Julie Monkarsh Gadinsky is an alumna of the Los Angeles Wexner Heritage Program.  She is the proud mom of two sons, an advocate for Jewish Education, an involved Lion of Judah and political activist for AIPAC. She is passionate about Israel and engaging new friends in community work.  Julie can be reached at juliegadinsky@mac.com.

I must confess…. I have been known to obsess. As a psychologist, I can say with some accuracy that I do NOT have Obsessive Compulsive Disorder (OCD). I am, however, confident I have a unique syndrome not formally documented in any psychological journal.   This condition is called Invitational Involvement Passion (IIP).

Let me explain. Last week, I attended two Jewish community events. At both, I sat amongst leaders and activists who are the creative core of our city. I could not help but think about what all these individuals have in common.

How did we get involved? How did we become voices within our community? How did we become leaders?  For some, it is innate. For others, a life experience or passion leads the way. Some people participate to build connections and community. Yet, for most, a teacher, friend, rabbi, colleague or mentor “invited” us to get involved.

I am confident I would not be where I am today if it were not for “an invitation.”  I can name every individual along the way who has taken a risk to invest in me.  Best of all, each experience has led to personal growth, another meaningful opportunity and a greater sense of community.

How did YOU get your start in your community?  Who saw the spark worth igniting in you?  It is likely that at some point, someone “invited” you to learn more, do more, and lead more.

Rabbi Marc Gellman shares a modern midrash in his book, “Does God Have a Big Toe?” In the story “Watching the Burning Bush Burn,” God sets out to find a leader for the children of Israel.  After some contemplation, God decides that patience is the most important quality.  Needless to say, God observes some disappointing candidates. In an effort to find “the one,” God sets a bush on fire in the desert close to a group of shepherds. The shepherds walk by and do not notice that the bush is burning at all. In the end, it is Moses who notices the bush and stops to watch.  Moses, the hesitant leader who stutters, has the patience to wait long enough to really observe what is going on around him; he sees that the fire continues to burn and the branches never fall off.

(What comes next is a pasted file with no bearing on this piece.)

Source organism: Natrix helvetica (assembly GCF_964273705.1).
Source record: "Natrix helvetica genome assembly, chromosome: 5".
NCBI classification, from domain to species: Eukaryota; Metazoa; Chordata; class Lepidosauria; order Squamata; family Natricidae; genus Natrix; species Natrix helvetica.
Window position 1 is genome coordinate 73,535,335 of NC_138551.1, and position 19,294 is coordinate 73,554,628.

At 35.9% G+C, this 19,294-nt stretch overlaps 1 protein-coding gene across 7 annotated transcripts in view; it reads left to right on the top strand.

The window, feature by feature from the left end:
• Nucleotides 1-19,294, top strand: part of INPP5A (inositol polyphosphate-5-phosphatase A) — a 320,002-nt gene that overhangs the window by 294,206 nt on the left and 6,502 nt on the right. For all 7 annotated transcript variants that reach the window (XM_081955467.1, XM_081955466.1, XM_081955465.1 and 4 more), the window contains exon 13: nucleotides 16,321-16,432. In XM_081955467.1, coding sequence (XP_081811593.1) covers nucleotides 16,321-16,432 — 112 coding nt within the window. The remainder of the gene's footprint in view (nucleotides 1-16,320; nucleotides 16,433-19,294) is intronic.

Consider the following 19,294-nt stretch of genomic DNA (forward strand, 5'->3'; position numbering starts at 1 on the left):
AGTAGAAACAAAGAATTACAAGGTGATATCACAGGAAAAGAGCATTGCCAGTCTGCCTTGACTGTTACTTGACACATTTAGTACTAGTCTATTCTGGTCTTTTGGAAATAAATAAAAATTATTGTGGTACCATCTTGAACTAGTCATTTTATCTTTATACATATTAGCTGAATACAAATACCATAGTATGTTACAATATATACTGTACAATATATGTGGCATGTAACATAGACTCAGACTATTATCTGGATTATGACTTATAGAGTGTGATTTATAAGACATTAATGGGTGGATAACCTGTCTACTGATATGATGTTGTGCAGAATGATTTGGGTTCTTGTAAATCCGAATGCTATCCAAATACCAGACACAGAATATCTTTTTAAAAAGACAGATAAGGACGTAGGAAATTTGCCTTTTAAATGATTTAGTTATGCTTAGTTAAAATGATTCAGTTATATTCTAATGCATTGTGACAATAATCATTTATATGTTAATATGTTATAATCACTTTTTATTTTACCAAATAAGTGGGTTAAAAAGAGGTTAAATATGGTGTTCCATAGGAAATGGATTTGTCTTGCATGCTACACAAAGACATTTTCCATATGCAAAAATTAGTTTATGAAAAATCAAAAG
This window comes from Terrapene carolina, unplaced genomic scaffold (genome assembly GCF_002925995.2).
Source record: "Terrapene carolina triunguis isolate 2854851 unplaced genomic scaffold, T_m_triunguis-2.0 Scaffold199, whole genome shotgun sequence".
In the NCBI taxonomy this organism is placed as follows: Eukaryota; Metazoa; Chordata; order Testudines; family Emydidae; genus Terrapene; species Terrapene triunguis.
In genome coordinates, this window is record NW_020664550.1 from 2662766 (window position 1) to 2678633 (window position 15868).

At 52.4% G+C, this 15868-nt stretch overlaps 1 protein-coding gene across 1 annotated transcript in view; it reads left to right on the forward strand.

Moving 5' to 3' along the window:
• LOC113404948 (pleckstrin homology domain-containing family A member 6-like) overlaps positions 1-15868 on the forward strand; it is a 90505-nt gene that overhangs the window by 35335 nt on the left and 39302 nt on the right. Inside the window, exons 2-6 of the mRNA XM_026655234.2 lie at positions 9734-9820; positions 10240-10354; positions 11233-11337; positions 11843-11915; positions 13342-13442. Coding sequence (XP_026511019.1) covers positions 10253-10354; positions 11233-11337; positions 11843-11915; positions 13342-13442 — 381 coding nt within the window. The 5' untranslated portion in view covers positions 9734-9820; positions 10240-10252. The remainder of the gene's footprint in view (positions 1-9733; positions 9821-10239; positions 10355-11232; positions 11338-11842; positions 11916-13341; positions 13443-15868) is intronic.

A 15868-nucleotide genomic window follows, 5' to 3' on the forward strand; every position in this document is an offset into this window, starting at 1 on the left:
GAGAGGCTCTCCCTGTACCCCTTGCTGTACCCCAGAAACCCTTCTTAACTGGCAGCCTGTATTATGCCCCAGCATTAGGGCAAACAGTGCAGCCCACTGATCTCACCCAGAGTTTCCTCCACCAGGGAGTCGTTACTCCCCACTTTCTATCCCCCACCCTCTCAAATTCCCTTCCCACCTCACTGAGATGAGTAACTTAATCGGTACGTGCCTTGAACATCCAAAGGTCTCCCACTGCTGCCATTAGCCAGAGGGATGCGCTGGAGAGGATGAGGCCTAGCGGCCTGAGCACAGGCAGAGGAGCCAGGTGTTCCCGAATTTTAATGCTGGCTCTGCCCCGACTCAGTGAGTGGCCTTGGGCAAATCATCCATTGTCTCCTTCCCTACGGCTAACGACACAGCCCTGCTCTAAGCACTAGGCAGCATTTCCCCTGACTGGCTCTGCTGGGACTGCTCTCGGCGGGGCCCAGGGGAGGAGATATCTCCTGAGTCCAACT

It is our turn to notice the burning bushes around us… the hidden potential. Are we being patient like Moses to notice the acquaintance, empty nester, person in transition, busy executive, neighbor, or even head of the bake sale? People’s lives change and people’s readiness to get involved varies with time. It is worth our time and energy to notice since we do not know what spark lies within each individual.

I feel most honored when someone “invites” me to get involved. Most people would agree that the personal touch of an “invite” makes a huge difference.  Are we “inviting” others in with sensitivity and kindness? Do we remember in our busy and complicated lives to tell the invited person how worthy of an addition they would be?  Do we remember to express the joy and fulfillment that we receive from working with our organization?

It is likely that by now, being active has become second nature to you; it’s just who you’ve become. Keep in mind that some people feel they are just not knowledgeable or worthy enough to take the plunge. Others fear they might not do a ‘good enough’ job.  Some worry they do not have significant financial resources. Encouragement, education and a personal invite might just do the trick.

Be patient as you go ahead and exercise your Invitational Involvement Passion (IIP). An invitation to be passionate and involved is hard to pass up!  Use your passion and seduce someone new into involvement today.